Cal-Poly mechanical engineering senior and SR-1 Project intern Brian Paris manning the data collection station. The Instron can be seen in the background.
Those familiar with carbon fiber properties may find the low compressive strength surprising. Carbon can seem like a game of decreasing returns the more you know about it. On the surface, it’s amazing stuff—T1000 fibers show a tensile strength of almost 1000 ksi, i.e., 1 million psi (see table below). Then you realize these are individual fibers tested on razor blade balances in a laboratory. Workaday T300 (used in the Hexcel 282 plain-weave carbon fiber in these coupons) is closer to 500 ksi, but then you realize that that is the fabric alone. Once you add an epoxy matrix, the tensile strength drops to about 270 ksi (all that epoxy is “dead weight” as it were—it keeps the fibers straight and stiff, but doesn’t carry a significant structural load).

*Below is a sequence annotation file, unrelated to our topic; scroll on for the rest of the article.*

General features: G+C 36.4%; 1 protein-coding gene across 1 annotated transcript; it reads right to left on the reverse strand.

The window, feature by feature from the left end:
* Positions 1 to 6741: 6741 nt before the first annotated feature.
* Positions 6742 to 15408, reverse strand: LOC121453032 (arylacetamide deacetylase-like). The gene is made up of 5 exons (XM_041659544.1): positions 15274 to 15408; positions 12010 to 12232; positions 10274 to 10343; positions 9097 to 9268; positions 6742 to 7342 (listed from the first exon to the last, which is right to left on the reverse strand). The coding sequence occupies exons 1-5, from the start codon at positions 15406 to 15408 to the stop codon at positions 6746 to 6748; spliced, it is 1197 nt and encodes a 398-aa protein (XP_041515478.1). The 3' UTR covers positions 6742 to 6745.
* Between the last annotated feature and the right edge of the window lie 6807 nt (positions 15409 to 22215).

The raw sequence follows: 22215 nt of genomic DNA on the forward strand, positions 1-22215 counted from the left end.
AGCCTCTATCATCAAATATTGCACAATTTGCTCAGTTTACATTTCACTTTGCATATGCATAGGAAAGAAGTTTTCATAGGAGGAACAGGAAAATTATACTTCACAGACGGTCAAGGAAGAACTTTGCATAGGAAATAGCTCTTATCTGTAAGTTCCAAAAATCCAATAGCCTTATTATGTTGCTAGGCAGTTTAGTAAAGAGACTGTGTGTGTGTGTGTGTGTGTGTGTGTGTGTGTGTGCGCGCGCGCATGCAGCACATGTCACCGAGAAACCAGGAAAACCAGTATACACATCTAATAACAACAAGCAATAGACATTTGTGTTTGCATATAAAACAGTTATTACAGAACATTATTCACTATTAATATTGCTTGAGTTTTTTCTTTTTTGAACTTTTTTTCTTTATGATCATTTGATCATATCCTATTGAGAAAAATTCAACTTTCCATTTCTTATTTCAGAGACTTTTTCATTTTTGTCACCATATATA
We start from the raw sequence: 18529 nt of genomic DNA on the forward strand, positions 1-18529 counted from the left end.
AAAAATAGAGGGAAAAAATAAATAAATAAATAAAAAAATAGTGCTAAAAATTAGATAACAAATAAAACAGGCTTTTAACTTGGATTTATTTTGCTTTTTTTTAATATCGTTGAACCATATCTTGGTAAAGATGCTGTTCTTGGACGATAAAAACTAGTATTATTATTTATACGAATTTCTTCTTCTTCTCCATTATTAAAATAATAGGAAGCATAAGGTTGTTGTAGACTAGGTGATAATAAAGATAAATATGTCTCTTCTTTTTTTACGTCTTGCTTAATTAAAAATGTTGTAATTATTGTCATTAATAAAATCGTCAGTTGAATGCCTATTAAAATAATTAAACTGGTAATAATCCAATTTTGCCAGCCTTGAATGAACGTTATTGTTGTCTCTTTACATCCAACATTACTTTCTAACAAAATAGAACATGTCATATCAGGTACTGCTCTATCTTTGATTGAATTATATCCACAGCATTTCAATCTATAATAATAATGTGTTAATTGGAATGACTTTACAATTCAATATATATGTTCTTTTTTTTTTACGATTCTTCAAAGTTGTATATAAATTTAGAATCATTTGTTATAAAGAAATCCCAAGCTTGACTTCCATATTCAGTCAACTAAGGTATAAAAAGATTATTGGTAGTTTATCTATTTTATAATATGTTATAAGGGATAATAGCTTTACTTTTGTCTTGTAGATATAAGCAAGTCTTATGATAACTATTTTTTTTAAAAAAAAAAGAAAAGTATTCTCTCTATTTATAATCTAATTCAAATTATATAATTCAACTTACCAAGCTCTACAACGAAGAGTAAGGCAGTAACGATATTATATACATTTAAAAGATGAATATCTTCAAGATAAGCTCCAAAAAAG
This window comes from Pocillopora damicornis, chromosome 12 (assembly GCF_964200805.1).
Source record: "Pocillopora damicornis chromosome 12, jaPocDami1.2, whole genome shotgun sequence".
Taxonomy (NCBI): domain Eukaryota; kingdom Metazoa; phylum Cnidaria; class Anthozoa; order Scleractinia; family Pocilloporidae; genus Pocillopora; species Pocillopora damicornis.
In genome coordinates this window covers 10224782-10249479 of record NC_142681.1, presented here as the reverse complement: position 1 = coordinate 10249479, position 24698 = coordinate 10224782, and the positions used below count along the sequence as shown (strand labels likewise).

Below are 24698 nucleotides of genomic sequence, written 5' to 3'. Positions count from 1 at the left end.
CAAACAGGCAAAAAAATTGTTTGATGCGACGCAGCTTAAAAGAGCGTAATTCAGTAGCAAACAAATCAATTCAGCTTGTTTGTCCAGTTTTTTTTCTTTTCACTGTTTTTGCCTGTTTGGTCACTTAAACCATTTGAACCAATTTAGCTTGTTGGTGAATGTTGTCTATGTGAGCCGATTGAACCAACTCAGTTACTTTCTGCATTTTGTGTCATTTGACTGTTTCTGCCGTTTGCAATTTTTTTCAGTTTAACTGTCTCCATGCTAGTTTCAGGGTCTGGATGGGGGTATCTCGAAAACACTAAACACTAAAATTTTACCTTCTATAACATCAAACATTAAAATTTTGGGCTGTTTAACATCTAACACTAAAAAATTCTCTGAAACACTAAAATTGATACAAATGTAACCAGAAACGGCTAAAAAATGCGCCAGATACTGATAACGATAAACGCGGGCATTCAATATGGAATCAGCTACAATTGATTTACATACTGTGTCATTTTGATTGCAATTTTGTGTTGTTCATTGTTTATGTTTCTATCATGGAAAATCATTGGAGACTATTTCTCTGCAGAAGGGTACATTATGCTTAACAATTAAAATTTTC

270 ksi is in thick (i.e., 10 or 12 plies) unidirectional laminates fabricated from prepregs processed in a high-temp, high-pressure autoclave. But doing a wet layup of woven cloth (where half the fibers are running perpendicular to the applied load, thus contributing nothing to compressive or tensile strength), vacuum bagged at 1 bar and room temperature? Now it’s down to 60 ksi. That’s no better than aluminum! And as you can see from these tests, the best numbers achieved (for carbon) for our coupons was 29 ksi. What gives?
What gives could be wrinkling (aka microbuckling). As the laminate becomes thinner and thinner, localized, small-scale buckling becomes the predominant failure mode. It’s not necessary to go into the details here, other than to say that the straighter and smoother you can make the skins of your sandwich structures, the better they will do. Predicting the critical stress when a facesheet will wrinkle has been the subject of much study, but one of the more common predictive equations is:
σ = k(EfEcGc)1/3